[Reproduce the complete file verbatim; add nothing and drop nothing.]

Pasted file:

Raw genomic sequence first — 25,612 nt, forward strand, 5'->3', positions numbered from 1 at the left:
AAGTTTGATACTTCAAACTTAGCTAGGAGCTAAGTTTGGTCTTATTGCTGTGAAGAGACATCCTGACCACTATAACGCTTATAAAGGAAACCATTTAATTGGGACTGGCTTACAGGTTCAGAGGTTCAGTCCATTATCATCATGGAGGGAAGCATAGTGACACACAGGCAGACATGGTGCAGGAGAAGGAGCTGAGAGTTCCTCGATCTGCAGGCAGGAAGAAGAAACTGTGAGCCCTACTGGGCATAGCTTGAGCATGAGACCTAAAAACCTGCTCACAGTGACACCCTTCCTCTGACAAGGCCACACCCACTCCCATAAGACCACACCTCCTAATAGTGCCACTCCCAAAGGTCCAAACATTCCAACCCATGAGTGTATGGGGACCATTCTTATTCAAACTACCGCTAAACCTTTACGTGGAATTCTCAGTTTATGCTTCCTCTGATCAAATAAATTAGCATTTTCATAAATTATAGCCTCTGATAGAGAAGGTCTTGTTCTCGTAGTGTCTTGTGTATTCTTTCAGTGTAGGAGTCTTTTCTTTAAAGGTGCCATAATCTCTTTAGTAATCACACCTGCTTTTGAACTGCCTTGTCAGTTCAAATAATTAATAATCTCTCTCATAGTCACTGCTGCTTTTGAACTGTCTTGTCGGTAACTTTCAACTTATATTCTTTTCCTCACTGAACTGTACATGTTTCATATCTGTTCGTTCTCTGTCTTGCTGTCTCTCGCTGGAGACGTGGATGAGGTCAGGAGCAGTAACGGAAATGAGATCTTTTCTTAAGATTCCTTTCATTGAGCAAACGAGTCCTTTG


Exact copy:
Raw genomic sequence first — 25,612 nt, forward strand, 5'->3', positions numbered from 1 at the left:
AAGTTTGATACTTCAAACTTAGCTAGGAGCTAAGTTTGGTCTTATTGCTGTGAAGAGACATCCTGACCACTATAACGCTTATAAAGGAAACCATTTAATTGGGACTGGCTTACAGGTTCAGAGGTTCAGTCCATTATCATCATGGAGGGAAGCATAGTGACACACAGGCAGACATGGTGCAGGAGAAGGAGCTGAGAGTTCCTCGATCTGCAGGCAGGAAGAAGAAACTGTGAGCCCTACTGGGCATAGCTTGAGCATGAGACCTAAAAACCTGCTCACAGTGACACCCTTCCTCTGACAAGGCCACACCCACTCCCATAAGACCACACCTCCTAATAGTGCCACTCCCAAAGGTCCAAACATTCCAACCCATGAGTGTATGGGGACCATTCTTATTCAAACTACCGCTAAACCTTTACGTGGAATTCTCAGTTTATGCTTCCTCTGATCAAATAAATTAGCATTTTCATAAATTATAGCCTCTGATAGAGAAGGTCTTGTTCTCGTAGTGTCTTGTGTATTCTTTCAGTGTAGGAGTCTTTTCTTTAAAGGTGCCATAATCTCTTTAGTAATCACACCTGCTTTTGAACTGCCTTGTCAGTTCAAATAATTAATAATCTCTCTCATAGTCACTGCTGCTTTTGAACTGTCTTGTCGGTAACTTTCAACTTATATTCTTTTCCTCACTGAACTGTACATGTTTCATATCTGTTCGTTCTCTGTCTTGCTGTCTCTCGCTGGAGACGTGGATGAGGTCAGGAGCAGTAACGGAAATGAGATCTTTTCTTAAGATTCCTTTCATTGAGCAAACGAGTCCTTTG